Originally Posted by meelash
I think the fact is, that a scenario where the power cord is pulled out of your mini and a hard shut down resulting in file system damage and loss of unsaved work is inherently unacceptable from a design standpoint.
I don't buy that because consumers have been accepting the risk for some time now. For example take some of SonY's professional video equipment, much of that has come with an auxiliary retainer for the IEC plug. I have yet to see such on any consumer equipment. Plus as has been pointed out the MagSafe isn't any worst than some things Apple already uses.
A lot of you are saying, "I'd rather have a hard shut down than have my mini pulled off the table,"but from Apple's perspective, they'd rather have a few people pull their mini's off of the table (which is that user's "fault") than have even one person inadvertently pull out a MagSafe-type connector, in which case the resulting havoc (although it might be relatively minor) would be Apple's fault.
From Apples perspective they want happy consumers. They however don't need to go into bankruptcy delivering and warranting such hardware. MagSafe provides for several advantages that Apple can utilize, but it is not just Apple that wins with MagSafe.
In the case of a laptop, it is a best of both worlds scenario. In the case of the mini, it would be a lesser of two evil's scenario, and I certainly don't see apple choosing the evil that places the blame for hard shutdowns squarely on their @**.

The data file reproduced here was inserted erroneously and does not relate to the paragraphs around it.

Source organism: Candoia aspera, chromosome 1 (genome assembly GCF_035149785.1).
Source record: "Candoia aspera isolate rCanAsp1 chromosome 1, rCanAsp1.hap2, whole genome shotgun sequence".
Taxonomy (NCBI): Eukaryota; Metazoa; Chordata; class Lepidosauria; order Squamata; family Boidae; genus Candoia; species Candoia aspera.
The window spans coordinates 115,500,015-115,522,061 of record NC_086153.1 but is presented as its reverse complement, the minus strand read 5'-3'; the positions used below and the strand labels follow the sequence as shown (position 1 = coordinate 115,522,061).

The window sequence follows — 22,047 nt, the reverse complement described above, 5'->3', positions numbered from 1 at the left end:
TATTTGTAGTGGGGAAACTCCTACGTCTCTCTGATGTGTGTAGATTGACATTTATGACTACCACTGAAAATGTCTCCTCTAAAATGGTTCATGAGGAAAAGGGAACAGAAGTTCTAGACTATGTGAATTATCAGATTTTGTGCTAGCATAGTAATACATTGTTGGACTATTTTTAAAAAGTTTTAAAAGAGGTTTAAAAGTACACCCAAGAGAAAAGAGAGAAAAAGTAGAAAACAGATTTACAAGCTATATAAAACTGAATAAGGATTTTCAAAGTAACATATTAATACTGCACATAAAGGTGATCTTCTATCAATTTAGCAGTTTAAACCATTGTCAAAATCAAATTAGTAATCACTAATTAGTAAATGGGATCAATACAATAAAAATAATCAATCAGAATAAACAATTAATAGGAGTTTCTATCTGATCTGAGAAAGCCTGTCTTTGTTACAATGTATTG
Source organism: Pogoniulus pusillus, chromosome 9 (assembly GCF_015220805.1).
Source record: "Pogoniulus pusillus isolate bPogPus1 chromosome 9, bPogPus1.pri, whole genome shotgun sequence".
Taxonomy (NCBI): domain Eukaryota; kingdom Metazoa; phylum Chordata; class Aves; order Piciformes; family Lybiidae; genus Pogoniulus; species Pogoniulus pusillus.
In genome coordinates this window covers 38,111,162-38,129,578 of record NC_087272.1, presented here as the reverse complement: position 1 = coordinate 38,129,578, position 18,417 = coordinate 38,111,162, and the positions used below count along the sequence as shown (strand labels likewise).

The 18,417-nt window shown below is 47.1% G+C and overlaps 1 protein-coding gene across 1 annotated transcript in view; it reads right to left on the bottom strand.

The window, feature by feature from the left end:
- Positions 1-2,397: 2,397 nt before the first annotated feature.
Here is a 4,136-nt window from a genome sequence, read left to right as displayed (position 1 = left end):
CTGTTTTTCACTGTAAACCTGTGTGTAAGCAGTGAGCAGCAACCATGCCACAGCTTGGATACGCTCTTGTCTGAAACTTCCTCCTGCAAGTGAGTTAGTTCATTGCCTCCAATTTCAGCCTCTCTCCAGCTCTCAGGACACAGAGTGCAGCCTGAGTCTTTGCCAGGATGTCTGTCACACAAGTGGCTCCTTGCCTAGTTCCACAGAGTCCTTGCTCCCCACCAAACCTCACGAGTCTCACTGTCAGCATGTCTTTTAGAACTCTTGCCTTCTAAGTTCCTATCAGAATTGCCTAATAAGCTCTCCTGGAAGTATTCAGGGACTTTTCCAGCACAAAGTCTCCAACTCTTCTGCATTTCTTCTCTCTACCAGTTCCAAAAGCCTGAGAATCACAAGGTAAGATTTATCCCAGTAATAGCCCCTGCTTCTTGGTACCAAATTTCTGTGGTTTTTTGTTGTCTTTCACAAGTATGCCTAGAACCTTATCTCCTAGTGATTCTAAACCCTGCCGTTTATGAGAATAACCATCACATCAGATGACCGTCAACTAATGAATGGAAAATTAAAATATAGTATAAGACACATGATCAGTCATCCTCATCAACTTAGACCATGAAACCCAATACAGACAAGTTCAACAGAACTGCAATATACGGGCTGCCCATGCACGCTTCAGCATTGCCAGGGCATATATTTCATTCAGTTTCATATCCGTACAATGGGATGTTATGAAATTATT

Well most hard shut downs are user related one way or the other. What people are missing here though is that it is not outside the possibility for Apple to provide for a system that handles power loss from the MagSae connector gracefully.
The other thing to realize is that the MagSafe connector is part of a 3 headed cord that would also have video, and USB connections plugged in. So you would need to yank all three at the same time.
As far as the suggestions for a mechanical latch, capacitor etc., I agree that stuff could work, but I really don't see Apple going to that kind of trouble and expense on their lowest end computer just to make it "look cute" with the new displays.
A suitable value super capacitor isn't that expensive. Frankly if used it provides Apple with a marketing feature especially if coupled with a safe power down. In many applications it would eliminate the need for a UPS. The only question is how long does the cap have to last before the unit shuts down. 5 minutes, or 10. At some point the super cap would become a size problem. Ideally Apple would need an approach that puts the Mac into safe mode within a minute.
Anyways, aren't the powercord, etc., on the new displays detachable on the display end. Isn't it possible for apple to just sell a different cord for the mini than the sell for laptops?